“We’ve created a technology ecosystem that can plug and play with our clients’ ecosystems to give them situational awareness in near or real time. We’ve developed links with other software offerings that our clients use, and that’s made our product far more competitive in the marketplace."

Core values and shared purpose

After three decades in business, Benjamin is still energised by new ideas, and retains her entrepreneurial spark. “It’s about taking the excitement of an idea, a vision, and aligning your team to that mission.” One of the major challenges she’s faced has been creating the leadership teams to realise her visions. “You need to hire slow and fire fast. I’ve been guilty of breaking that rule, but that’s what you have to do to build talented teams.

“Alignment is very important, making sure you have a consistent thread through the organisation of people sharing your core values. For me, it’s not just about my success: it’s about seeing other people feeling they belong to something with real purpose, and going home at night proud of the company, their colleagues and, importantly, proud of themselves.”

Beyond building the right team, how does Rosalind measure business success? “Twenty years ago, I would have said how much profit you’re making and your enterprise valuation. Now, I’d say it’s the footprint you leave behind you – on employees, the supply chain, customers and the environment. How much have you contributed to making people’s lives better?”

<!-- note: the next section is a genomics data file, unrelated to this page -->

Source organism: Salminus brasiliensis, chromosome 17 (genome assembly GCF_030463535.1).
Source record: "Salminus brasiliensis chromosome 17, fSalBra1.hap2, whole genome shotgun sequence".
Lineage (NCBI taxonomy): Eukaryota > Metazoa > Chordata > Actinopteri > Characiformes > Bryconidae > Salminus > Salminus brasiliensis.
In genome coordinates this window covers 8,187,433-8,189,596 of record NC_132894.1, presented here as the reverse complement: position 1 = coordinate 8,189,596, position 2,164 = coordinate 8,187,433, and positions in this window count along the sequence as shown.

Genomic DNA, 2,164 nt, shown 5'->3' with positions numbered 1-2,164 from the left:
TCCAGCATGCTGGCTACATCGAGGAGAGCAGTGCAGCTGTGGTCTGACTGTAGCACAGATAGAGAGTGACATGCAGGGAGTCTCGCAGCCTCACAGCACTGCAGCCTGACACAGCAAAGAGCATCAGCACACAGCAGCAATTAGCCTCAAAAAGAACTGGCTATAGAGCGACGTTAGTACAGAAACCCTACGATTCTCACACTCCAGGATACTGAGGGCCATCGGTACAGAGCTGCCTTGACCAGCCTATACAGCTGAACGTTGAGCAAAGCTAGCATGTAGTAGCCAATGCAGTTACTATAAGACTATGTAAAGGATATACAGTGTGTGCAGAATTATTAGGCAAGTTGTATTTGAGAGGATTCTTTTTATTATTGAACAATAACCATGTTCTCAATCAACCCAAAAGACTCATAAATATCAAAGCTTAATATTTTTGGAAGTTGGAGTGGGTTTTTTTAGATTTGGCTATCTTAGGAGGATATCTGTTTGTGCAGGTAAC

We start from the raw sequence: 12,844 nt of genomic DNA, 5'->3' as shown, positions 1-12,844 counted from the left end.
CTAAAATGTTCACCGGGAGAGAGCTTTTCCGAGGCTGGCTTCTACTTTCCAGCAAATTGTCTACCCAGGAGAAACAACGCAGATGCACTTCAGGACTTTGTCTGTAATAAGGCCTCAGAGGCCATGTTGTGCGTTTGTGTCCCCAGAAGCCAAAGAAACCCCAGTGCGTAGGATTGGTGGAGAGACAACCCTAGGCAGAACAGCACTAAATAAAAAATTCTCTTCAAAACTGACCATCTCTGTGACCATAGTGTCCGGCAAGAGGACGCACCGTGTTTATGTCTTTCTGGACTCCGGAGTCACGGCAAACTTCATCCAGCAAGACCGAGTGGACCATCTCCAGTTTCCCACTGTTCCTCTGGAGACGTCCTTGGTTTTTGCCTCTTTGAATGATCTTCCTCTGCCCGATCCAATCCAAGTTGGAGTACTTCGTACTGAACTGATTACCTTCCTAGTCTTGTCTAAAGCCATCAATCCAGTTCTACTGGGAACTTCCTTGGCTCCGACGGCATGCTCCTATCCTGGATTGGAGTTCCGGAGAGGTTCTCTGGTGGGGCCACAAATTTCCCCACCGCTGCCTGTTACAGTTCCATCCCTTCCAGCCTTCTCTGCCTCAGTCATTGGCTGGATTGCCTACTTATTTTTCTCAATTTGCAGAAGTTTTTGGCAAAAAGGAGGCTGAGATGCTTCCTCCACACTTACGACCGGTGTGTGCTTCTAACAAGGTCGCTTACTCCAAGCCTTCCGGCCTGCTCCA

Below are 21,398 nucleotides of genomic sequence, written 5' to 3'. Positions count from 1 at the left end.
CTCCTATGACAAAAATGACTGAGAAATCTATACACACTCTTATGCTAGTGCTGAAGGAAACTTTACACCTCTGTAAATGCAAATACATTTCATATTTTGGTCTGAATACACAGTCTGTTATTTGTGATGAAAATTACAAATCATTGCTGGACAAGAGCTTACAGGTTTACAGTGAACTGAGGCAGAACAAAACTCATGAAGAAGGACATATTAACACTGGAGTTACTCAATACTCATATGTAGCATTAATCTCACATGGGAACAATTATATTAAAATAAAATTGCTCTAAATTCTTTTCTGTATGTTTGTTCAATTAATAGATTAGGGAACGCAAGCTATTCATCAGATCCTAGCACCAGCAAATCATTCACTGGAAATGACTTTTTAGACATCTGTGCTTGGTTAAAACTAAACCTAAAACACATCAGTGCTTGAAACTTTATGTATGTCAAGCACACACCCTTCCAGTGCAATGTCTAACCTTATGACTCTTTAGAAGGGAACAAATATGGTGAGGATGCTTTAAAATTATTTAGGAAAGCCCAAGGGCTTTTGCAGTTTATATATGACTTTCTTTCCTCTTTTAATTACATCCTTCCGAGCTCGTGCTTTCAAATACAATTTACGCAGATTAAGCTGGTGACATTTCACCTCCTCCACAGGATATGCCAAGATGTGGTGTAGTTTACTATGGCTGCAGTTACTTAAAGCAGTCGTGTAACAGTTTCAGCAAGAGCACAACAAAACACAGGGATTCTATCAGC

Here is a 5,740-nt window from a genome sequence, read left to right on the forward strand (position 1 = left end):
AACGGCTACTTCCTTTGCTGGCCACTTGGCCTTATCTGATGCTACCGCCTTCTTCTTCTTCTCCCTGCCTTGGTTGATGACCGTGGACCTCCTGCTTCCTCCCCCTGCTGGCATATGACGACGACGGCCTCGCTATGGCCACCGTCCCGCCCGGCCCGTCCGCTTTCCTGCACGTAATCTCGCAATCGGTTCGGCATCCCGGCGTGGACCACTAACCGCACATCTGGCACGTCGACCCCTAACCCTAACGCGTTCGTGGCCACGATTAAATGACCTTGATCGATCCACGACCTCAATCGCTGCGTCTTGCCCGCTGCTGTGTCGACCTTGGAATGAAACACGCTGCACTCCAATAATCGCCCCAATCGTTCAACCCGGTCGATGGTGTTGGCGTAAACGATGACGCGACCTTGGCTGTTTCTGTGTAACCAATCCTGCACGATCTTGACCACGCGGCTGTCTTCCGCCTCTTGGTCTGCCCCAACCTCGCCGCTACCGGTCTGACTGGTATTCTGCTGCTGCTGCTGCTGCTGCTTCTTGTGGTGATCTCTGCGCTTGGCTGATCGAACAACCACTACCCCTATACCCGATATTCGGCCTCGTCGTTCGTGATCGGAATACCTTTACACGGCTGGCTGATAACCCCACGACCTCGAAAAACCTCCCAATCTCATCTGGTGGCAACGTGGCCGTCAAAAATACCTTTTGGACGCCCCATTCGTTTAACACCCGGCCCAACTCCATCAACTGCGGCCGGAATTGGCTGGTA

The footprint Helix International Group leaves behind will be drawn over the next two years, with the fruition of a 36-month plan. “The vision is a group of companies providing major and global clients with a capability that they haven’t previously had in compliance, whether through technology, knowhow, or competence. We’ve also set ourselves a very ambitious target of a high market valuation.”

And when she reaches that hundred-fold target of her original goal, the plan is to step back into a chairperson role, overseeing the Helix subsidiaries. “First of all, I want to take a holiday for three months with no responsibilities!” Then she plans to focus on new projects, including property and business investing. “And I’m deeply passionate about helping children and vulnerable single parents who find themselves in hopeless situations. I want to be able to use my innovative brain to come up with a way to help make their lives better.”